Microfossils Making Macro Impacts

An image of four people standing together and smiling while they hold up a banner that reads J.R. 395
The Paleontology Team on Exp395 is made up of (from L) Paul Pearson, Tom Dunkley-Jones, Takuma Suzuki, and Boris Karatsolis.

The ocean is teaming with life. Most of this life is in the form of microscopic organisms floating around and doing their thing. One of the interesting things about these microscopic communities is that they make up the base for the entire marine food web. Without these tiny creatures, there would not be the scores of others organisms that call the ocean home. They are interesting as well because they are great at recording history. They do not write it down like people, but they carry the record of the ocean’s history in their minute calcareous (calcium-based) shells. When these microorganisms die, they slowly sink to the bottom of the ocean where they become incorporated in the sediment there. Layer after layer, they accumulate and leave behind a record of the ocean’s history.

Because some of these organisms are widely spread, they can indicate how the water in the global ocean has changed and the time at which the changes have happened. The chemical composition of their shells are indicators of water chemistry, such a pH, temperature, and CO2 levels and their evolutionary changes over millions of years can show the timing of their deposition. The use of these fossils to determine the relative age of sediments is called biostratigraphy.

Paleoecologists can use biostratigraphy to recreate time lines of climate change. The elements in microfossil shells are used to recreate past environments in the ocean. Isotopes of Oxygen and Boron can indicate what the temperature and the pH of the water (respectively) was when the organism was alive. The number of organisms also changes through time so by looking at the number of individuals present, a paleoecologist can determine a general age of the sediment. All of this information together can be used to infer how the climate has changed over millions of years.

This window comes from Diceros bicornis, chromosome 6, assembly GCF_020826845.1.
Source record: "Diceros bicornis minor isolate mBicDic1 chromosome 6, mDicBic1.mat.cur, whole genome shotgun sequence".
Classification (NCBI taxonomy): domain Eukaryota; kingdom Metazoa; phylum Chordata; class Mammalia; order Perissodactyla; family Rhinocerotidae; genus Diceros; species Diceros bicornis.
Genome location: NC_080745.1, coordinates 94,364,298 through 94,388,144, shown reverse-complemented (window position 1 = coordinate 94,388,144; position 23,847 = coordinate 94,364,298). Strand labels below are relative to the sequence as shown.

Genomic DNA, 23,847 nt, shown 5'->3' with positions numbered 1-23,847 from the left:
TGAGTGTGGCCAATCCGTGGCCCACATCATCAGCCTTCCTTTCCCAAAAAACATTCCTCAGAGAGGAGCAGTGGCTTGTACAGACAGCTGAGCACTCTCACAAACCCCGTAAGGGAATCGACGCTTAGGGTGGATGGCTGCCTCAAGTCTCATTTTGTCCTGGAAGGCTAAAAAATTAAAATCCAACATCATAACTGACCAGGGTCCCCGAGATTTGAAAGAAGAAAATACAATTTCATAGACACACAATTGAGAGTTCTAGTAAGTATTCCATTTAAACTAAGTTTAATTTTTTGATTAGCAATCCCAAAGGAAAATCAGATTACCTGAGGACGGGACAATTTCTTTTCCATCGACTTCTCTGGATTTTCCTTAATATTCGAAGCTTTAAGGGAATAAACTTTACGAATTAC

Who are these tiny fossil creatures on board the JR?

An image of an oval coccolith plate on a black background. The scale reads 0.01 millimeters
Only one one hundredth of a mm long, this coccolith plate is the remains of a coccolithophore and can be used to infer age and climate information. It is seen here with polarized light.

The foraminifera called Globigerina bulloides are small, single-celled protists that create popcorn shaped calcareous shells. When alive, these shells have

An image showing many white popcorn shaped foraminifera fossils and a few silica spines
A sample from an interglacial period showing plentiful Globigerina bulloides
An image showing many clear jagged crystals of rock and 2 foraminifera fossils
A sample from a glacial period showing low numbers of Globigerina bulloides

tiny spines and the organism uses pseudopods (they look like thin filaments emanating from the shell) to trap and digest their prey. Coccolithus pelagicus are also being identified and recorded. These single-celled organisms, called coccolithophores, create beautiful calcite plates which form an outer spherical shell – like tiny rolled armadillos of the sea! In fossil form, all that is left is the scales as the organism inside the sphere has died. In life they are photosynthetic (making food from the sun’s energy like a plant) and when they are plentiful can be seen from space in blooms.

The paleontologists aboard the JR will be looking at what different species are present and how the percentage of these species changes throughout the cores that are brought up. This can indicate the age of the samples and also which areas of the samples should be analyzed further for chemical evidence of ancient climate.

Jennifer Field
I have been a teacher of science for over 30 years and am passionate about engaging people of all ages with science. I currently work at Nipmuc Regional High School in Massachusetts.
More articles by: Jennifer Field


  1. This reminds of when I went out on a research boat out of Woods Hole . We too were looking at microbiology.. For years I kept the core samples in the freezer. 1997 the boat was the Oceanus

  2. I think in my classroom, I would put this in a climate unit to develop microscope skills using protists. Then, tie in ocean acidification (pH) and the calcareous shells of foraminifera. I am curious about the magnification in the images and I didn’t know that some were photosynthetic.

    1. Thanks for the comment Camille! The magnification along with the images is correct. The Coccoliths are very tiny (they are pieces of an organism), while the foraminifera are somewhat larger. The ones in the image can be seen with the naked eye. The coccolithophores are photosynthetic while the foraminifera in this photo are heterotrophic.

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